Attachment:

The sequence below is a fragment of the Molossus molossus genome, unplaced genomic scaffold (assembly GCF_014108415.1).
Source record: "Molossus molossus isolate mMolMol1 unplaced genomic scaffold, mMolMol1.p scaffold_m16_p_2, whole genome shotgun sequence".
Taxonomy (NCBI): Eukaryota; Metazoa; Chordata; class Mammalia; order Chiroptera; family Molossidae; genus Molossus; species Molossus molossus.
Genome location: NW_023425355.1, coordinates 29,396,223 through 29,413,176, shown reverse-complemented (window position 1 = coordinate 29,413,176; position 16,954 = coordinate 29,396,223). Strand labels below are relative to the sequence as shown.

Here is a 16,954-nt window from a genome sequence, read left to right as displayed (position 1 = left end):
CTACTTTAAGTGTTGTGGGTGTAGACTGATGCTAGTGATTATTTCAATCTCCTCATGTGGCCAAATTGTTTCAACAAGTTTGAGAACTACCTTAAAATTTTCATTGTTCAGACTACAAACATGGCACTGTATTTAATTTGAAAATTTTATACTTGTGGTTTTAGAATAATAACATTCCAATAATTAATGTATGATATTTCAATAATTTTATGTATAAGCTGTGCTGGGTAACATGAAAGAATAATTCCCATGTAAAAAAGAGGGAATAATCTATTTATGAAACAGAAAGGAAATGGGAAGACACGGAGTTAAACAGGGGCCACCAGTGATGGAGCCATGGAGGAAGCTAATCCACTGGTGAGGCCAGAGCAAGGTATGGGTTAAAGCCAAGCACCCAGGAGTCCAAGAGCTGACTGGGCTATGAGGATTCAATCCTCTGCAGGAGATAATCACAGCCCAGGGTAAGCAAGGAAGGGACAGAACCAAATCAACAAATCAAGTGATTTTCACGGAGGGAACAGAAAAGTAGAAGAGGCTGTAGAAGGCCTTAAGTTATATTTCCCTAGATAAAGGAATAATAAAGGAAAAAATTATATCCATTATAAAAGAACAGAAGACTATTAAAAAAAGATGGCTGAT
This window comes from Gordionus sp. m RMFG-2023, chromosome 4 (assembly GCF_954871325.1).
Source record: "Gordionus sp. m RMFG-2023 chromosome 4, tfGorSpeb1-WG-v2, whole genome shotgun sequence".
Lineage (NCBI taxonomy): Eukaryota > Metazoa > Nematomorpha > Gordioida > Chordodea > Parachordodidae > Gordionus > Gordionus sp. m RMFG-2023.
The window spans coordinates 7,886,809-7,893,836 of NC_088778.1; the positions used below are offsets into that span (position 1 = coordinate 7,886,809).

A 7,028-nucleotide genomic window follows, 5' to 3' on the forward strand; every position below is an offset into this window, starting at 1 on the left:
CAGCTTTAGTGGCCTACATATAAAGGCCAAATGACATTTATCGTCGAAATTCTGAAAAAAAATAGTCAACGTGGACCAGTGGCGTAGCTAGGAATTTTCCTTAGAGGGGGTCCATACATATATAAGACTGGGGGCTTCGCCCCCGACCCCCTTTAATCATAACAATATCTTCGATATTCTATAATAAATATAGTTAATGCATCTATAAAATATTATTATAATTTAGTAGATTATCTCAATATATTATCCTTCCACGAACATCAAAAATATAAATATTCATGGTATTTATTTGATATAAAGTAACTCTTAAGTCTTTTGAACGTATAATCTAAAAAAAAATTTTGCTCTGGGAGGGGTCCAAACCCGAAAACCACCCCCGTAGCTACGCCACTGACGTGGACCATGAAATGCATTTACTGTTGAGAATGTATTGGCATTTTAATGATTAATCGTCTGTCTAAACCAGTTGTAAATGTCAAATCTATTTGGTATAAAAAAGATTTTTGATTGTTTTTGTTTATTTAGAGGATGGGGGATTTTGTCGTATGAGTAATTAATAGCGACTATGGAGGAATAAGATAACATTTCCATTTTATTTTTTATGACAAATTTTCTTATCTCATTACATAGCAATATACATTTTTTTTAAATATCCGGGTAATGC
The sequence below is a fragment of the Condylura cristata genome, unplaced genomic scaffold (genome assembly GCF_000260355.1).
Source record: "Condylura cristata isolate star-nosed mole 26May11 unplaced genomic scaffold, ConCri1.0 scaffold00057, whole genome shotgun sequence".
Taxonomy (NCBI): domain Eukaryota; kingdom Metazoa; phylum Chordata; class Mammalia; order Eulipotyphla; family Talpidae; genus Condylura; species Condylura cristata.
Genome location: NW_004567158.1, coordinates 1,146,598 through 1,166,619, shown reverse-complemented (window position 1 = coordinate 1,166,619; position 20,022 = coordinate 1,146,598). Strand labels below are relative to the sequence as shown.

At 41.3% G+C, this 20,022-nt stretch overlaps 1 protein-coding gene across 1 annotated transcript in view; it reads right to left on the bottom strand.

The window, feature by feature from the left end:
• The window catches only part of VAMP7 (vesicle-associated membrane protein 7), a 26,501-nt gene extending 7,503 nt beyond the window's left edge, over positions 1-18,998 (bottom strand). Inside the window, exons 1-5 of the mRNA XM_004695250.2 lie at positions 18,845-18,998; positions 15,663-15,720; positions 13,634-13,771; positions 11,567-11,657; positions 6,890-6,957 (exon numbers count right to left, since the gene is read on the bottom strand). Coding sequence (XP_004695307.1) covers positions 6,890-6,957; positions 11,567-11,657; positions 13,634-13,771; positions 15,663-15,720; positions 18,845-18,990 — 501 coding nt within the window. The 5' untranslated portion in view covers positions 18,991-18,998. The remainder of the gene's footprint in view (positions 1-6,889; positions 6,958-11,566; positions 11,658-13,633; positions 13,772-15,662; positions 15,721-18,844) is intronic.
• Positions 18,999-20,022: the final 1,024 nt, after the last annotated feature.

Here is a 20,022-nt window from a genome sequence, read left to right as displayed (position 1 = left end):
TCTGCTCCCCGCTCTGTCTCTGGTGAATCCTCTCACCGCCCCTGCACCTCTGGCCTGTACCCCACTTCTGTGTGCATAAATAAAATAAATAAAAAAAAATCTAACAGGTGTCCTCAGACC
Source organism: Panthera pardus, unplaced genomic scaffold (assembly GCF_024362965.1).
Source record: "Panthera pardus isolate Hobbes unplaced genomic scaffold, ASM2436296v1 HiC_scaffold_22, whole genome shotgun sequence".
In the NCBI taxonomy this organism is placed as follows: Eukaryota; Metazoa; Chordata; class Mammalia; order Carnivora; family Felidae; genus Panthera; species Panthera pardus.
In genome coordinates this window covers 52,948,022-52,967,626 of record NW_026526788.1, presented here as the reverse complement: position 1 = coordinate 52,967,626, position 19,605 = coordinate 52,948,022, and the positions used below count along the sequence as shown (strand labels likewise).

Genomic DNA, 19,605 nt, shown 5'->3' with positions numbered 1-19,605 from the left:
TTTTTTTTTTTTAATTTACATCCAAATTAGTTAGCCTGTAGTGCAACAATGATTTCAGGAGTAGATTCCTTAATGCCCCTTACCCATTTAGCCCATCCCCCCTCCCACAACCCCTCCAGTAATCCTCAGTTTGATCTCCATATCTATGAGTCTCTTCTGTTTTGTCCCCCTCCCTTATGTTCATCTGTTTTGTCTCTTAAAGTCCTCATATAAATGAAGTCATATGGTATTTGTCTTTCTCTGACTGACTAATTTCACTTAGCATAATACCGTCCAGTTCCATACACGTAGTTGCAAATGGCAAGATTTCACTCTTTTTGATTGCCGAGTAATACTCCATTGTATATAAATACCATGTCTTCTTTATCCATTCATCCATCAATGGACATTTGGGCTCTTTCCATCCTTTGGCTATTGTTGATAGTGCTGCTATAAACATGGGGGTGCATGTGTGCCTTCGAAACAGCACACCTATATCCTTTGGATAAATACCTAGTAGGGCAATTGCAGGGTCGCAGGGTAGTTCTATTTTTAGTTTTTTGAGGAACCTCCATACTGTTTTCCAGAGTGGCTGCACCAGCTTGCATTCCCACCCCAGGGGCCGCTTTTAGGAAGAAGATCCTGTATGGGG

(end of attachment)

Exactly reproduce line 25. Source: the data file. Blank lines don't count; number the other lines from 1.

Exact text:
In the NCBI taxonomy this organism is placed as follows: Eukaryota; Metazoa; Chordata; class Mammalia; order Carnivora; family Felidae; genus Panthera; species Panthera pardus.